In a letter sent to NFL commissioner Roger Goodell, NFL Players Association executive director DeMaurice Smith and president of the Pro Football Hall of Fame C. David Baker on Tuesday, many high-profile Pro Football Hall of Famers said they would not attend the annual induction ceremony until Hall of Famers receive health insurance and an annual salary that includes a share of league revenue.
“We, the undersigned Pro Football Hall of Famers, were integral to the creation of the modern NFL, which in 2017 generated $14 billion in revenue,” the letter begins. “But when the league enshrined us as the greatest ever to play America’s most popular sport, they gave us a gold jacket, a bust and a ring — and that was it.
“To build this game, we sacrificed our bodies. In many cases, and despite the fact that we were led to believe otherwise, we sacrificed our minds. We believe we deserve more. We write to demand two things: Health insurance and annual salary for all Hall of Famers that includes a share of league revenue.”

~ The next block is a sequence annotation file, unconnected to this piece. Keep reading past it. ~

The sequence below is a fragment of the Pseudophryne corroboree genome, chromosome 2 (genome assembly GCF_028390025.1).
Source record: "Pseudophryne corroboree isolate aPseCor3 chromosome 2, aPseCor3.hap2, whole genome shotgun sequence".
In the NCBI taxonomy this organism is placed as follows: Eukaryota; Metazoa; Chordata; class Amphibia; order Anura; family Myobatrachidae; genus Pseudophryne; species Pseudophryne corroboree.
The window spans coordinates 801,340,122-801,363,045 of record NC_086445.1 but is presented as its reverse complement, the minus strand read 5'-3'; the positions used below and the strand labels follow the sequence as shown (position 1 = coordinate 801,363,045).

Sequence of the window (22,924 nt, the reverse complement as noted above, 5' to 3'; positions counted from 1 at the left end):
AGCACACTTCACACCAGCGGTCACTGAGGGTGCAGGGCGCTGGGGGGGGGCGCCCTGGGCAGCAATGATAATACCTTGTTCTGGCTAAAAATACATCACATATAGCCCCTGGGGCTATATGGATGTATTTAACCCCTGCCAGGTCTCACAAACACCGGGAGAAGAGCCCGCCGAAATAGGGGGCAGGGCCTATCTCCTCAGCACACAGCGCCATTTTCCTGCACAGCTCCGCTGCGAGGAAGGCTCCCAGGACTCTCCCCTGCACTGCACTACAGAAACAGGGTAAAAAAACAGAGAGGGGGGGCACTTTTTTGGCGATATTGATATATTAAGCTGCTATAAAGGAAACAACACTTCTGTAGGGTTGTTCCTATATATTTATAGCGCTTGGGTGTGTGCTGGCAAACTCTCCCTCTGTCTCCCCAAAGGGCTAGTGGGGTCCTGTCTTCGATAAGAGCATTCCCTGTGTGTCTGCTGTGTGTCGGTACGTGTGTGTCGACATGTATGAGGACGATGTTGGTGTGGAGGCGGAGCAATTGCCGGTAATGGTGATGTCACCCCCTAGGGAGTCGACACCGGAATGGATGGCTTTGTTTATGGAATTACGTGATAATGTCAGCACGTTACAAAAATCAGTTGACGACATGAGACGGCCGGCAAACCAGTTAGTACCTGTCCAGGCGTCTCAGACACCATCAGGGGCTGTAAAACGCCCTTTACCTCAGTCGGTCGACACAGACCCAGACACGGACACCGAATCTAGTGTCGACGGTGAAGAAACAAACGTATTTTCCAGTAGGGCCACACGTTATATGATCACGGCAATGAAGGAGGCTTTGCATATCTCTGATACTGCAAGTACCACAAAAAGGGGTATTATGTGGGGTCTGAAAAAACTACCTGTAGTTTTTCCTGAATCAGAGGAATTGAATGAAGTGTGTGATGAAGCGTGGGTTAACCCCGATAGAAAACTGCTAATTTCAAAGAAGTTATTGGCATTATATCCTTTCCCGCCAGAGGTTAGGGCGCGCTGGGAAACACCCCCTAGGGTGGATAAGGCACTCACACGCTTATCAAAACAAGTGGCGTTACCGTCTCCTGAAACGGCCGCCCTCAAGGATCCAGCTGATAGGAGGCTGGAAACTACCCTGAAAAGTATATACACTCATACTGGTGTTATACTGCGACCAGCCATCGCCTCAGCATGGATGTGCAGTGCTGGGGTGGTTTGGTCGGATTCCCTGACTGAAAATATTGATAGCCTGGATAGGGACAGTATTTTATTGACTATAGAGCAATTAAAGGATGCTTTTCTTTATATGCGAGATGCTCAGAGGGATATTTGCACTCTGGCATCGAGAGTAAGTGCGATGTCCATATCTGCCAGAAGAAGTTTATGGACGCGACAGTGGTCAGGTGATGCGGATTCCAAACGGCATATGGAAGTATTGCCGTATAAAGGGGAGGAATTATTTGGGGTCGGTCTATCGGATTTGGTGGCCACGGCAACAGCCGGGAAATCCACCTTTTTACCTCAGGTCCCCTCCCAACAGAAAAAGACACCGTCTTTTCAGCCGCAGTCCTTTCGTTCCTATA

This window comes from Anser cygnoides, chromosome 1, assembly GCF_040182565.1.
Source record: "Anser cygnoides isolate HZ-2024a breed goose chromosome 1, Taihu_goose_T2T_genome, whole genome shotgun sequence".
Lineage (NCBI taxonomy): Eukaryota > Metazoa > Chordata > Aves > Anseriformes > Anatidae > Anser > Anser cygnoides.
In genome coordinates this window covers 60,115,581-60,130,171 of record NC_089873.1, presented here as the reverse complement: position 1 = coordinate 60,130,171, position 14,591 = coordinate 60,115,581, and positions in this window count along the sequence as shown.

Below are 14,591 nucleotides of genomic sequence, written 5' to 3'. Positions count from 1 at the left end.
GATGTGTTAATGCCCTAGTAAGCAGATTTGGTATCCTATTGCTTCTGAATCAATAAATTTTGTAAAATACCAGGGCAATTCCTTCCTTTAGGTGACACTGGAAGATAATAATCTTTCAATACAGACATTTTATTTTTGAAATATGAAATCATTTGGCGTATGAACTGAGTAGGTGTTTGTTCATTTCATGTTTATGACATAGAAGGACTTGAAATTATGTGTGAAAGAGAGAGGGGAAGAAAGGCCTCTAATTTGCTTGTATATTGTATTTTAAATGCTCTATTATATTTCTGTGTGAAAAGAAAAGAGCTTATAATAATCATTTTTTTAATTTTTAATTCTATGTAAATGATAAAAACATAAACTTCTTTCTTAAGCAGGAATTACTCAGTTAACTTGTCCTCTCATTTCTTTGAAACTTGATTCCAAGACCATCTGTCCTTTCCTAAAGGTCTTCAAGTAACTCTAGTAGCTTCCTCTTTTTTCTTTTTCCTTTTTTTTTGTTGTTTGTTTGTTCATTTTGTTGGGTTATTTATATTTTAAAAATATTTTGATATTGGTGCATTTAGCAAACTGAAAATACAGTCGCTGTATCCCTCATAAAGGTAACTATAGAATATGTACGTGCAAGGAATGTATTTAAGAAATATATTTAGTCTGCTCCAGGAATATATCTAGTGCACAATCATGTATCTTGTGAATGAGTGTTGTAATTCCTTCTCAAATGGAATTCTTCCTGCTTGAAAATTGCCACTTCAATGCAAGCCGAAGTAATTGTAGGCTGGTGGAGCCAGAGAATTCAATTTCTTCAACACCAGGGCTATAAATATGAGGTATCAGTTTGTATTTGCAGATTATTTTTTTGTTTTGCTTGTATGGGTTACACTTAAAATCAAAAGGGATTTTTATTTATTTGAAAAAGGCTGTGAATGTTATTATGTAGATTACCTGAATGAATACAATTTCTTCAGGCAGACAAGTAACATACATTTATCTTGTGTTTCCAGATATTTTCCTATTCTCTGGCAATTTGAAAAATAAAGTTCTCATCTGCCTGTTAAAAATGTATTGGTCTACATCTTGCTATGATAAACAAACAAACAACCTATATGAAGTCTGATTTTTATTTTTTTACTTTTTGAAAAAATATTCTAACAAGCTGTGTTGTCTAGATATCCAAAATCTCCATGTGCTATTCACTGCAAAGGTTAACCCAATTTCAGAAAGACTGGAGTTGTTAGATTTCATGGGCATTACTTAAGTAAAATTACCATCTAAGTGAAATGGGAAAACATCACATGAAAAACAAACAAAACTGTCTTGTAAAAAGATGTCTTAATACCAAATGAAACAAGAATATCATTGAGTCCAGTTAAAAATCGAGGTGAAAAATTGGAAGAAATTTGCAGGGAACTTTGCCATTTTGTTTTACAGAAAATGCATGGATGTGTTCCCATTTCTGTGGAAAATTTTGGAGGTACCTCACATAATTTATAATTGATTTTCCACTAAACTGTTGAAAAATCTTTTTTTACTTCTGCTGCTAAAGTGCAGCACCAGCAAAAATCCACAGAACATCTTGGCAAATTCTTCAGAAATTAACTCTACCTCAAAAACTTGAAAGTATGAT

Filed to ESPN: In a letter sent to Roger Goodell, DeMaurice Smith and David Baker, Pro Football Hall of Famers said they would not attend the annual hall of fame induction ceremony until they received health insurance and an annual salary that included a share of league revenue. pic.twitter.com/IRkJ29EKcl
— Arash Markazi (@ArashMarkazi) September 18, 2018
The letter outlines that the total cost for every Hall of Famer to have health insurance is less than $4 million, which is less than that of a 30-second Super Bowl ad, or about 3 cents for every $100 the league generates in revenue.
The letter also calls into question Goodell’s $40 million annual salary as well as the construction of a $1 billion Hall of Fame Village in Canton, Ohio.
The NFL needs to take care of its legends. Just another PR problem that keeps us talking about something else other than the game being played on the field.